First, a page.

Employee Engagement: Making the Invisible Visible

by | Aug 9, 2016 | Blog, High Road Accountability and Ethics, High Road Cooperation and Unity, High Road Leadership

Invisible Man

CEOs and all senior executives need employees to

  • Keep them apprised about what is going on;
  • Offer ideas and suggestions;
  • Share their concerns; and
  • Express their opinions.

However, CEOs are frequently dismayed that employees are unwilling to engage in these behaviors. This reluctance is a common occurrence in many workplaces and exists for three specific reasons.

The easiest and best way to engage employees in an open dialog that provides this needed information is to implement a strategy that creates a feedback methodology.  If this methodology is managed properly, it will provide the executive team with information about how employees feel and insight into their concerns, while soliciting solutions and ideas.

The true causes for the dearth of feedback about what is going on from internal sources are twofold. First, executives are not listening to the informal forms of feedback.  Secondly, executives lack a formal feedback system that:  1) encourages feedback to be given; and 2) the feedback is utilized to make improvements.

Why are employees so disengaged that they don’t offer suggestions, raise concerns, or tell me what’s going on?

The short answer is: They do not want or feel that they need to keep you informed. However, their silence and reluctance does not help you be in the loop about what’s happening.

Marsha, a CEO, complained, “I keep getting surprised! Things are happening all over the company, but no one tells me what’s going on until the situation turns into a major crisis. Recently, we had an unhappy vendor, an accident that led to a lawsuit, and an unexploited opportunity we missed. No one spoke up about these until it was too late. Whenever I get an opportunity to be with employees and ask them to tell me what is going on, these subjects never come up. We have a comment page on Facebook, a comment page on our website, and suggestion boxes in every building. Yet, on average, we get about one comment or suggestion per month. What can I do to get my employees engaged so they tell me or other executives what is happening in real time? I hate the unknown!”

My response is a recommendation to establish an easy-to-implement methodology that encourages employee engagement. This system innately induces employees to provide honest and unfiltered feedback and share their ideas.

54% of American employees are categorized as ‘not engaged,’ 17% identified as ‘actively disengaged,’ and only 29% classified as ‘engaged.’ Source: The Gallup Organization


Why They Rarely Engage

Let us start with the three causes of why employees most often will not share their opinions and ideas. In most companies, employees:

–        Are not engaged or encouraged to be;

–        See providing feedback to their superiors as a punitive task; and/or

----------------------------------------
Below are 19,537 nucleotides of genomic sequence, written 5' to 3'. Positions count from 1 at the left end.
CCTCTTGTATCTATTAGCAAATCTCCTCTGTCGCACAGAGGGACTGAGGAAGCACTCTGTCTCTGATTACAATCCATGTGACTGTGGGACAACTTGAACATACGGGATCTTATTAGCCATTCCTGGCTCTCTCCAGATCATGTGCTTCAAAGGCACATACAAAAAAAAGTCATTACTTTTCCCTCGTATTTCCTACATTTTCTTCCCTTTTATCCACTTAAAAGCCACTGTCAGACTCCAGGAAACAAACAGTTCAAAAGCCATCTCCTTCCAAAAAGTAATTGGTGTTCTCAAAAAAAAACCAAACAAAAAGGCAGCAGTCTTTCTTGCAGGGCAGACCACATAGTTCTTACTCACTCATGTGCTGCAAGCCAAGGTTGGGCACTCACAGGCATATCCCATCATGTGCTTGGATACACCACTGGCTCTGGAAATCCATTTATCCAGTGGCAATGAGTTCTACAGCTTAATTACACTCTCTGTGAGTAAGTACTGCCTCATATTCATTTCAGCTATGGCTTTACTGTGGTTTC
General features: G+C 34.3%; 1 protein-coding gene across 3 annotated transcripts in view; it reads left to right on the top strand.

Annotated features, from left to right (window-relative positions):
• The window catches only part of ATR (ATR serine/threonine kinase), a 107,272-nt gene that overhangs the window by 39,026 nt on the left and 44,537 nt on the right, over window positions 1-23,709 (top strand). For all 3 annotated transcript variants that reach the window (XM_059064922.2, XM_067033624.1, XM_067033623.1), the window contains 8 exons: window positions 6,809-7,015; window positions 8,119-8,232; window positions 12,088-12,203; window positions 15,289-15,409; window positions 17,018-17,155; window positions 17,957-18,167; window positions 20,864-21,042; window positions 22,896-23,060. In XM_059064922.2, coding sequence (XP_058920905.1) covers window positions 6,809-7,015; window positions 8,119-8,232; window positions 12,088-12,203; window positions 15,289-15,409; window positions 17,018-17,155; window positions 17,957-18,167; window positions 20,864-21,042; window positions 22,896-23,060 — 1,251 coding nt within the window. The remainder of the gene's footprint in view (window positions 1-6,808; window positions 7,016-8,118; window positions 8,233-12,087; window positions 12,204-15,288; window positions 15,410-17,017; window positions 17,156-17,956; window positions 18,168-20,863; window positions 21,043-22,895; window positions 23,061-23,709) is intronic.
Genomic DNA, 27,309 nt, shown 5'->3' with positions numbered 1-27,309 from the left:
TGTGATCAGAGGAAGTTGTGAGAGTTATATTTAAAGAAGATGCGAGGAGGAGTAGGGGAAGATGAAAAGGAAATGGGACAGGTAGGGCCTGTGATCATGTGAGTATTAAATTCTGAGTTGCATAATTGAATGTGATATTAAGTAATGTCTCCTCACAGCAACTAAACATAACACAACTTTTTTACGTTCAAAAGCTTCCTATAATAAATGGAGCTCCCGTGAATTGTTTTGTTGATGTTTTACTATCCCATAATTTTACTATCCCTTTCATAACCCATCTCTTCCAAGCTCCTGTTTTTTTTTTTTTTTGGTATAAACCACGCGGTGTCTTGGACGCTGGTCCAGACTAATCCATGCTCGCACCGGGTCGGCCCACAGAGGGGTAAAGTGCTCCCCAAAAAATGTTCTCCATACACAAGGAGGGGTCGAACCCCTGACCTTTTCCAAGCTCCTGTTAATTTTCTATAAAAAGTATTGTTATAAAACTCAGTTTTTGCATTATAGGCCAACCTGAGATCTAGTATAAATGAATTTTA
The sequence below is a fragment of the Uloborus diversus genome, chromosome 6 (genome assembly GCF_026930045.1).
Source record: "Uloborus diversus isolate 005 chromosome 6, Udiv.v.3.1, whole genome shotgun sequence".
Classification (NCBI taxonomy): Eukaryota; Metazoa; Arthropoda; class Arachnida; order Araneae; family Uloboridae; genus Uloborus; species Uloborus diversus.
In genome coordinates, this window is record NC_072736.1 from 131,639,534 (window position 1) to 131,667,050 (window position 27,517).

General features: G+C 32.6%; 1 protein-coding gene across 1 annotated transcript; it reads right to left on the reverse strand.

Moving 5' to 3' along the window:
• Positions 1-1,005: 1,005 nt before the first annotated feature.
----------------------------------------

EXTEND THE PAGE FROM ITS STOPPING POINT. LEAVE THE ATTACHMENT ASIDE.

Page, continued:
–        Are afraid of the consequences for being honest or sticking their neck out.

Throughout your organization, employees swap stories about who spoke out and what happened to them. The juiciest stories are those of employees who faced negative repercussions and consequences for taking a risk, being honest, raising a hand, or even engaging in a conversation with an executive. These stories universally have the same moral: “when in the presence of management, keep your eyes and ears open and your mouth shut.”

These tales of caution get embedded into your culture and stay there, even if the event took place 15 years ago.

Sadly, the stories that do not get shared are those with successful outcomes such as these:

–        John made a great suggestion and received a letter of commendation.

–        Tracy warned of a potential problem and saved the company thousands of dollars.

–        Warren, acting on his own, followed up on a lead that generated over $1 million in new revenue.

These sorts of stories, if they ever get out in the open, are rarely shared. Therefore, your messages of “become engaged, feel empowered, take risks” never take hold as cultural norms.

Have Some Empathy

Place yourself in the shoes of an employee who is worried or stressed. She has been told by her boss, “Never go above my head!” She has been the recipient of numerous stories about employees who were chastised for being honest or delivering bad news. You then show up unannounced and ask, “Tell me what you think about…?” without providing a reason or context as to why you need that information. Would you be honest and open with someone who has tremendous power and could fire you in a heartbeat?

Not likely.

By now you may be wondering, “Does this concern or fear exist in my company?” and “How can I change this condition?”

Today, the average employee carries large amounts of fear regarding their job and livelihood. They know that they could be out of a job at a moment’s notice. Fear is prevalent in a large number of workplaces and it grows stronger each day.

My answer to the first inquiry “Does it exist here?” is “yes.” Both wariness and even fear likely exist in your company as a whole or in sections of it, especially if you are a large and decentralized organization. My answer to the second question “Can I change this condition?” is “yes.” You can improve the culture so that employees are engaged enough to:

–        Be fearless.

–        Take risks.

–        Offer suggestions that help your company be more successful and profitable.

Organizations with highly engaged employees realized an average increase in operating income of nearly 20% in the year they were studied. Source: Towers Watson

Next week’s blog post will cover some tactics for soliciting feedback from employees.